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Pig farmer pays for flood damage

15 November 2001
Pig farmer pays for flood damage

By FWi staff

FARMERS have agreed to pay 27,500 to a villager who sued for damages after claiming that pig slurry flooded his home.

The offer was accepted just before a hearing at Cambridge County Court was about to begin.

Paul Rayson of Brockley Corner, Culford, Suffolk, took legal action against pig farmer Rob Simonds, his company Pig Management Services and farm owners CN Flack & Co Ltd.

His home was allegedly flooded with muck on several occasions after heavy rain in 1998. Pigs were allegedly being kept on adjoining fields at the time.

Nigel Baldock, for the defendants, told the court that the agreement was reached without any admission of liability.

It had been reached on the basis of commercial sense and to try to resolve matters between neighbours, he said.

The agreement also includes undertakings over the management of local land which might be used for outdoor pigs in the future.

The outcome of the case is now being studied by residents at Blythburgh, Suffolk, who allege their property was contaminated after torrential rain last year.

    Read more on:
  • News

Pig farmer pays for flood damage

15 November 2001
Pig farmer pays for flood damage

By FWi staff

FARMERS have agreed to pay 27,500 to a villager who sued for damages after claiming that pig slurry flooded his home.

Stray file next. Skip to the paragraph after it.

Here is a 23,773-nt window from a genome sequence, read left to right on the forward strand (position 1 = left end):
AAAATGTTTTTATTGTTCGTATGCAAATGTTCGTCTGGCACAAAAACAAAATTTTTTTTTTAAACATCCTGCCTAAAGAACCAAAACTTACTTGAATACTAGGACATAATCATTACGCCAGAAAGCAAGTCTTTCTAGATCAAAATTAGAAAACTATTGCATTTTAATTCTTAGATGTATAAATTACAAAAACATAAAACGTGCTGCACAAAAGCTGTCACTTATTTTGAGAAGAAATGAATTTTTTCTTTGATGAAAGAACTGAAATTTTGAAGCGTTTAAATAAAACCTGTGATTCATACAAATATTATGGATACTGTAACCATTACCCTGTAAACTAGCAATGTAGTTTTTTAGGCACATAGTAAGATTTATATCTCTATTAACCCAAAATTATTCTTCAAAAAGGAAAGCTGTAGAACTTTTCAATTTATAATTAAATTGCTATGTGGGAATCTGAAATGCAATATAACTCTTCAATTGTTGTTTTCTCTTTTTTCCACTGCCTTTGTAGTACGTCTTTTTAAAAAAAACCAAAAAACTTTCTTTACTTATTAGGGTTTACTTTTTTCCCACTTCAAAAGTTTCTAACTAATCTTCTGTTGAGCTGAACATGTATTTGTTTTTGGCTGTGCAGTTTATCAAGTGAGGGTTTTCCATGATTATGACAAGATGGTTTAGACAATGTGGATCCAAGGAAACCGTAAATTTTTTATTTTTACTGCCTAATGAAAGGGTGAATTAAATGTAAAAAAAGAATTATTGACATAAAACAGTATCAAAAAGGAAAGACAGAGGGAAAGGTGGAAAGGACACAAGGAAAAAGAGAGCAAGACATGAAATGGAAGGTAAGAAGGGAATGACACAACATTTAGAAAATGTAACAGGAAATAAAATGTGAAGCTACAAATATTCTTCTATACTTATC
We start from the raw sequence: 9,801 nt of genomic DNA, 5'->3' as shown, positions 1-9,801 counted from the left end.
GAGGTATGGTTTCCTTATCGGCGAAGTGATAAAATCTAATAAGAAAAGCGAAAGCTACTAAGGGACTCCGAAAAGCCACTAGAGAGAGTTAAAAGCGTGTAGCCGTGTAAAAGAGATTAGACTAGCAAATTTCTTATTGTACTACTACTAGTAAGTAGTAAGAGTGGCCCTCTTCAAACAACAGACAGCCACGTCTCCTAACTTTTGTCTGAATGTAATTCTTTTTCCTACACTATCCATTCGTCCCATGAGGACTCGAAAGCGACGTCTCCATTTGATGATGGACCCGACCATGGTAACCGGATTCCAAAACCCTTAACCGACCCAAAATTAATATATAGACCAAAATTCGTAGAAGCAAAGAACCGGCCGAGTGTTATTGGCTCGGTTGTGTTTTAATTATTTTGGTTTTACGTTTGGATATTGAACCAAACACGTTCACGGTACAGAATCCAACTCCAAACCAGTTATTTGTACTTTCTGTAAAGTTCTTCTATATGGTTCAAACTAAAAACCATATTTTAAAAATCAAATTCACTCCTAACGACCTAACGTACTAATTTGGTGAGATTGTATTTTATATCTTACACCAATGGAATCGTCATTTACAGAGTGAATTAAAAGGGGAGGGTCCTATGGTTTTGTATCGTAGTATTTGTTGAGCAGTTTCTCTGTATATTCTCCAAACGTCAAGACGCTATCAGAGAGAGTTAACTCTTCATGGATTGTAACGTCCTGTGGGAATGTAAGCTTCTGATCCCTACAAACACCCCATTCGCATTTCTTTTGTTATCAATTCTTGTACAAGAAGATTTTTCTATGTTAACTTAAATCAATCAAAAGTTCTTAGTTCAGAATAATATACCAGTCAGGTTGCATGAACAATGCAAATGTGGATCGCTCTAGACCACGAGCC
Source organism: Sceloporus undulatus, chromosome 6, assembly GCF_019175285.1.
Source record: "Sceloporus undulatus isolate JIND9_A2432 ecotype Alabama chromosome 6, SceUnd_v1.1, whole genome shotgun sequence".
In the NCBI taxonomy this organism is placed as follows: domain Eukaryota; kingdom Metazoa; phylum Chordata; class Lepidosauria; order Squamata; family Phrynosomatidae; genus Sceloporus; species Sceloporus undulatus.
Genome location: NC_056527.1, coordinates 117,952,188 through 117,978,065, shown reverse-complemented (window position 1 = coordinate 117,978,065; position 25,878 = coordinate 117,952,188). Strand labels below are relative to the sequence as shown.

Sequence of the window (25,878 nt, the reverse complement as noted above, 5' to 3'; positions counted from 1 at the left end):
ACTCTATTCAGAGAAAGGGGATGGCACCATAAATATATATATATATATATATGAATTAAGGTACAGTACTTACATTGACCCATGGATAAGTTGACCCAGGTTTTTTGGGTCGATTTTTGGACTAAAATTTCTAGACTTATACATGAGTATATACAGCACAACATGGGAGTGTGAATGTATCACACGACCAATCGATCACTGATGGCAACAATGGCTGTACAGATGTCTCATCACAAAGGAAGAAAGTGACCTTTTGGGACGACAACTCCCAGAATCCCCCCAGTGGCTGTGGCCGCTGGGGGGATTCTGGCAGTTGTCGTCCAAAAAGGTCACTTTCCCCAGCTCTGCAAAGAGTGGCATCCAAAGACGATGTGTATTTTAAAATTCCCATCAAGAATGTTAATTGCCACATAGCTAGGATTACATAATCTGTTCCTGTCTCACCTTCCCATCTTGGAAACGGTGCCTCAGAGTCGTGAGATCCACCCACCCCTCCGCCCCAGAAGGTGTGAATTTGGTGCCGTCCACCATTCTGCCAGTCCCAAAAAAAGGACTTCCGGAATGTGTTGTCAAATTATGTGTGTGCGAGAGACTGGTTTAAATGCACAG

The offer was accepted just before a hearing at Cambridge County Court was about to begin.

Paul Rayson of Brockley Corner, Culford, Suffolk, took legal action against pig farmer Rob Simonds, his company Pig Management Services and farm owners CN Flack & Co Ltd.

His home was allegedly flooded with muck on several occasions after heavy rain in 1998. Pigs were allegedly being kept on adjoining fields at the time.

Nigel Baldock, for the defendants, told the court that the agreement was reached without any admission of liability.

It had been reached on the basis of commercial sense and to try to resolve matters between neighbours, he said.

The agreement also includes undertakings over the management of local land which might be used for outdoor pigs in the future.

The outcome of the case is now being studied by residents at Blythburgh, Suffolk, who allege their property was contaminated after torrential rain last year.

  • More work to be done to avoid further floods, FARMERS WEEKLY, 23 February, 2001
  • Grazing needs slurry break, FARMERS WEEKLY, 2 February, 2001

    Read more on:
  • News
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